Mar 06, 2019

Reporting Real Estate Rentals Under Tax Reform

Eric Seidman pictureBy Eric Seidman, CPA

MoneyLife100Whether it is a result of the proliferation of do-it-yourself television programs or uncertainty surrounding the stock market, many people have been consistently turning to rental real estate as an alternative investment vehicle. While owning rental real estate can help diversify a portfolio and provide additional cash flow, there are numerous considerations for how the activity is reported and how it interacts with other items on a tax return. With the Tax Cuts and Jobs Act (TCJA) that went into effect for the 2018 tax year, there are even more factors to consider when preparing a personal income tax return.

Little house made of dollar billsGenerally, residential rental activity is considered to be passive. In a typical setup, the owner rents the house but does not perform substantive services. Sure, the owner may help out with repairs and keep the books, but that generally does not reach the level of active. If the rental reports a loss, the loss is also deemed passive, and on Form 1040 passive losses can only offset passive income. A loss on one rental property can offset income on another, but the net loss of all properties, if passive, cannot reduce active income from other sources (such as W-2 wages or K-1 pass-through from active trades).

A lessor could qualify as an active renter if certain criteria are met and income is below an applicable threshold ($75,000 for single filers, $150,000 for married joint filers). If a lessor qualified as an active renter, he or she could deduct up to $25,000 of a passive loss beyond offsetting passive income.

If a lessor qualified as a real estate professional, which has a stringent set of rules, all real estate activity is considered active, and losses are effectively unlimited. This is difficult to qualify for; among numerous other criteria, a substantial number of hours must be spent on real estate activities, and no other activity can really be occupied. For example, a full-time doctor would have difficulty trying to pass herself off as a real estate professional. The criteria is qualitative and quantitative.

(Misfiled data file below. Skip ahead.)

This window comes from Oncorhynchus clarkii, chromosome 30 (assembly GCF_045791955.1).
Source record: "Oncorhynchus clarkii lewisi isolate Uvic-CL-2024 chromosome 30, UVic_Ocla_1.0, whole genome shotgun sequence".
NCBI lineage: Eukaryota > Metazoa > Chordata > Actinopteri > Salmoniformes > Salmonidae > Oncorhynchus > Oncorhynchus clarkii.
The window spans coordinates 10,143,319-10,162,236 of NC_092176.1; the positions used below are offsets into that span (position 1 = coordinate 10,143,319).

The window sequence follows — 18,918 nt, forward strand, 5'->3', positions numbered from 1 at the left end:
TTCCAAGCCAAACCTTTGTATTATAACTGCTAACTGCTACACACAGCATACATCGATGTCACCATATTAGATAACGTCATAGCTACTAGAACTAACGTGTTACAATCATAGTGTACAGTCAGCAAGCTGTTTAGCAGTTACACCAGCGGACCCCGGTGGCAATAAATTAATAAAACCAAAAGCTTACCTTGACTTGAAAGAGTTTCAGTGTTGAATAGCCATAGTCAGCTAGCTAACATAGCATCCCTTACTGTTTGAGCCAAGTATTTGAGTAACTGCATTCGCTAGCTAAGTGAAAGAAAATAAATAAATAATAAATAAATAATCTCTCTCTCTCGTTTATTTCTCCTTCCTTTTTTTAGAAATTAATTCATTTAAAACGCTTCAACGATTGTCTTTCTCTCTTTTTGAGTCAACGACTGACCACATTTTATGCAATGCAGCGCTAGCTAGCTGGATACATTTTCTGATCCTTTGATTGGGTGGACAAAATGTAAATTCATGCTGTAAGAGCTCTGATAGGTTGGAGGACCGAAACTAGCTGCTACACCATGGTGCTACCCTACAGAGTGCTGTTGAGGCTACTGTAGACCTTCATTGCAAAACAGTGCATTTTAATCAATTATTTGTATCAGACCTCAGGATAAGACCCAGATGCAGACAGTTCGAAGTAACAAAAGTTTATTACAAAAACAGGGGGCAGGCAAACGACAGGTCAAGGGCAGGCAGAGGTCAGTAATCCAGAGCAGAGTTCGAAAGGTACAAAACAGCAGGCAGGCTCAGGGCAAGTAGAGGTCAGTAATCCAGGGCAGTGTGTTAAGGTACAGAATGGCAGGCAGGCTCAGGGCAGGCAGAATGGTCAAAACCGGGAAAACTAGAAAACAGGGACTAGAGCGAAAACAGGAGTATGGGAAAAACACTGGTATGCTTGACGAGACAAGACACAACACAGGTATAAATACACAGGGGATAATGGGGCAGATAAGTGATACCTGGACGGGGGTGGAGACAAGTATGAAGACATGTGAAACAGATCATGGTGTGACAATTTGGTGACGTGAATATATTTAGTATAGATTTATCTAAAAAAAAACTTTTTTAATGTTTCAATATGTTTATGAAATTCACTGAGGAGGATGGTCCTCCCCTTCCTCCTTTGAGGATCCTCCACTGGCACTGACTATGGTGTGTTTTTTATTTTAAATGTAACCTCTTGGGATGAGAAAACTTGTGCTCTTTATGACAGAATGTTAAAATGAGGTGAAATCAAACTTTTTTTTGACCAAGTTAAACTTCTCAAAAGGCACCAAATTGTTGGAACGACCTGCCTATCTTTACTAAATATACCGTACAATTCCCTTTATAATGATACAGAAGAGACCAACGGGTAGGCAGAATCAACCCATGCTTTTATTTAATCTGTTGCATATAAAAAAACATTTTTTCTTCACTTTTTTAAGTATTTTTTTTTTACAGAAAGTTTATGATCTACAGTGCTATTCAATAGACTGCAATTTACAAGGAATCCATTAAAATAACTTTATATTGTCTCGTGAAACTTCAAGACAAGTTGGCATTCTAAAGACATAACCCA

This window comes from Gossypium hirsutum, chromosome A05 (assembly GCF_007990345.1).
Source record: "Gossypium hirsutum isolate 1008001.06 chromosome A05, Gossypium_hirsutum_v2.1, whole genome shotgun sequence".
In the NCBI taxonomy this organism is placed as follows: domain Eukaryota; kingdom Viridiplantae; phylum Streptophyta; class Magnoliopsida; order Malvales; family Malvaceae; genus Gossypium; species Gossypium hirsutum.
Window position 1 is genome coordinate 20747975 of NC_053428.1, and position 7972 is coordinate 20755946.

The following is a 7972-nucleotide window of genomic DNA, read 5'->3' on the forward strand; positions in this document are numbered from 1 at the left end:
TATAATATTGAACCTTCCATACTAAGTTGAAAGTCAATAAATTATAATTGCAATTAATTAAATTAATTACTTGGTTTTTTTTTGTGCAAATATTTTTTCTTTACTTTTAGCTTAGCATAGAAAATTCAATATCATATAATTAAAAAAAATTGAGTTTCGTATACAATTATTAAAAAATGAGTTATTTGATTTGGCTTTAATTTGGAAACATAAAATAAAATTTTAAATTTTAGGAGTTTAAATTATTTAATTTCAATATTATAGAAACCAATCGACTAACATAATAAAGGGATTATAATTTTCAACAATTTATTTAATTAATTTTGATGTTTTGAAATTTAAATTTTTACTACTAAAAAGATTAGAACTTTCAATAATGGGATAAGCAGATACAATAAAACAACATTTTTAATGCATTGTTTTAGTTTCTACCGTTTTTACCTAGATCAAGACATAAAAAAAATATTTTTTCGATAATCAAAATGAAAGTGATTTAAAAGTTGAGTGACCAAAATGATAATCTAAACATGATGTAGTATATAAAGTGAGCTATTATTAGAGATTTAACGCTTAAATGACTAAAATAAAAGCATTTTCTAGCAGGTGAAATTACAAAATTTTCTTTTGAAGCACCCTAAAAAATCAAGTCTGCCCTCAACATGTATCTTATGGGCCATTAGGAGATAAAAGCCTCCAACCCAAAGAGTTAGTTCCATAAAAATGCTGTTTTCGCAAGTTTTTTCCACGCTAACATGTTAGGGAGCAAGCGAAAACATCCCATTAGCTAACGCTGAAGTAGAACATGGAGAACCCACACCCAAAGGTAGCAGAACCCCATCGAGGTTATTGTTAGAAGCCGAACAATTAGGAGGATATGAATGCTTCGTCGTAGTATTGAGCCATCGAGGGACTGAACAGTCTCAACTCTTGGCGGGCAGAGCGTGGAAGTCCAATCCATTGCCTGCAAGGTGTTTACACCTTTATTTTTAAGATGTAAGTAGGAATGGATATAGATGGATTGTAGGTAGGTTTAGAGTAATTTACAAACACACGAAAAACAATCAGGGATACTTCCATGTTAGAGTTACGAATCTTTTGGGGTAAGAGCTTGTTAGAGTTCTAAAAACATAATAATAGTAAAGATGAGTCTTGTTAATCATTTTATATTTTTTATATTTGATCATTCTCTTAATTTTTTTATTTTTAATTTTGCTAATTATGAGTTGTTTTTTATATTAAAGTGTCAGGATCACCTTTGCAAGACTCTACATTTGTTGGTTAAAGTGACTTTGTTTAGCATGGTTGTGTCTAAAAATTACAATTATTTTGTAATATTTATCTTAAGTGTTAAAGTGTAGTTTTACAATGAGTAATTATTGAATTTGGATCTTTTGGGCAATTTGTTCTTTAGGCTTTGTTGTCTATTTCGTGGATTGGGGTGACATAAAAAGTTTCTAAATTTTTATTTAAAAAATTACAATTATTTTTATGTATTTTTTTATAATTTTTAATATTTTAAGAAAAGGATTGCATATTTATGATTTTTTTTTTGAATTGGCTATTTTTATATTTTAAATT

So, how is all of this affected under the new tax law?

The TCJA introduced the concept of qualified business income (QBI), which allows business owners to deduct 20 percent of their business income with a number of rules and limitations. If a taxpayer has rental activity generating $30,000 of income, he or she would seemingly qualify for a $6,000 QBI deduction (20 percent of the $30,000 total). However, if this taxpayer is married filing jointly, and total income exceeded $415,000, suddenly the QBI deduction is no longer automatic. At that point, the QBI deduction would need to be supported by either 50 percent of W-2 wages paid by the business or 25 percent of wages plus 2.5 percent of the unadjusted gross fixed asset basis.

For rental real estate ventures, wages are unlikely to be paid; the unadjusted gross fixed asset basis will be derived from the house and any other improvements (excluding land). In the example above, consider the following additional facts:

  • Joint income = $420,000
  • Rental property original cost = $104,000
  • Capitalized improvements = $8,000
  • Rental net income = $30,000

In this example, income is subject to the aforementioned limitations, and since no wages are paid the limitation is based on 2.5 percent of the gross unadjusted fixed assets. In this case, 2.5 percent of $112,000 is $2,800. The QBI deduction on the full $30,000 is $6,000, but this is limited to $2,800 as a result of the income limitations and thresholds.

Before considering what the QBI deduction looks like, rental real estate holders have to consider if their activity even qualifies, on a qualitative basis, as a trade or business subject to QBI standards. Joe Taxpayer who works as a CPA and owns one investment property will have a hard time justifying that he has a real estate trade or business. Sure, he wants to turn a profit, but the property is an investment and not a business. If he owned 20 different rental units and spent significant time operating those leases, the case may be more favorable, but it isn’t a slam dunk.

Case in point: while learning that a QBI deduction is available for small-business owners, including those who rent real estate, taxpayers will need to consult their tax advisers to determine if they qualify for the deduction, and just how much that deduction may be. The QBI deduction does not always apply, and it is crucial to discuss the passive/active ramifications with a tax adviser as well.

Renting out real estate is a popular investment alternative for many, regardless of personal wealth. However, determining how the activity is reported on an income tax return and what new policies may apply, can get very complicated, very quickly. When considering purchasing a property for rental activities, it is best to discuss the situation with a tax adviser ahead of time to get everything situated at the forefront of the venture. Just as one would stage a house to attract a tenant, one should properly map out how it might all impact the income tax return before making an important investment decision.

Eric Seidman, CPA, is a manager at Wouch, Maloney & Co. LLP in Horsham, Pa. He is a member of PICPA’s Image Enhancement Committee and Greater Philadelphia Chapter Federal Taxation Committee.

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Statements of fact and opinion are the authors’ responsibility alone and do not imply an opinion on the part of PICPA officers or members. The information contained in herein does not constitute accounting, legal, or professional advice. For professional advice, please engage or consult a qualified professional.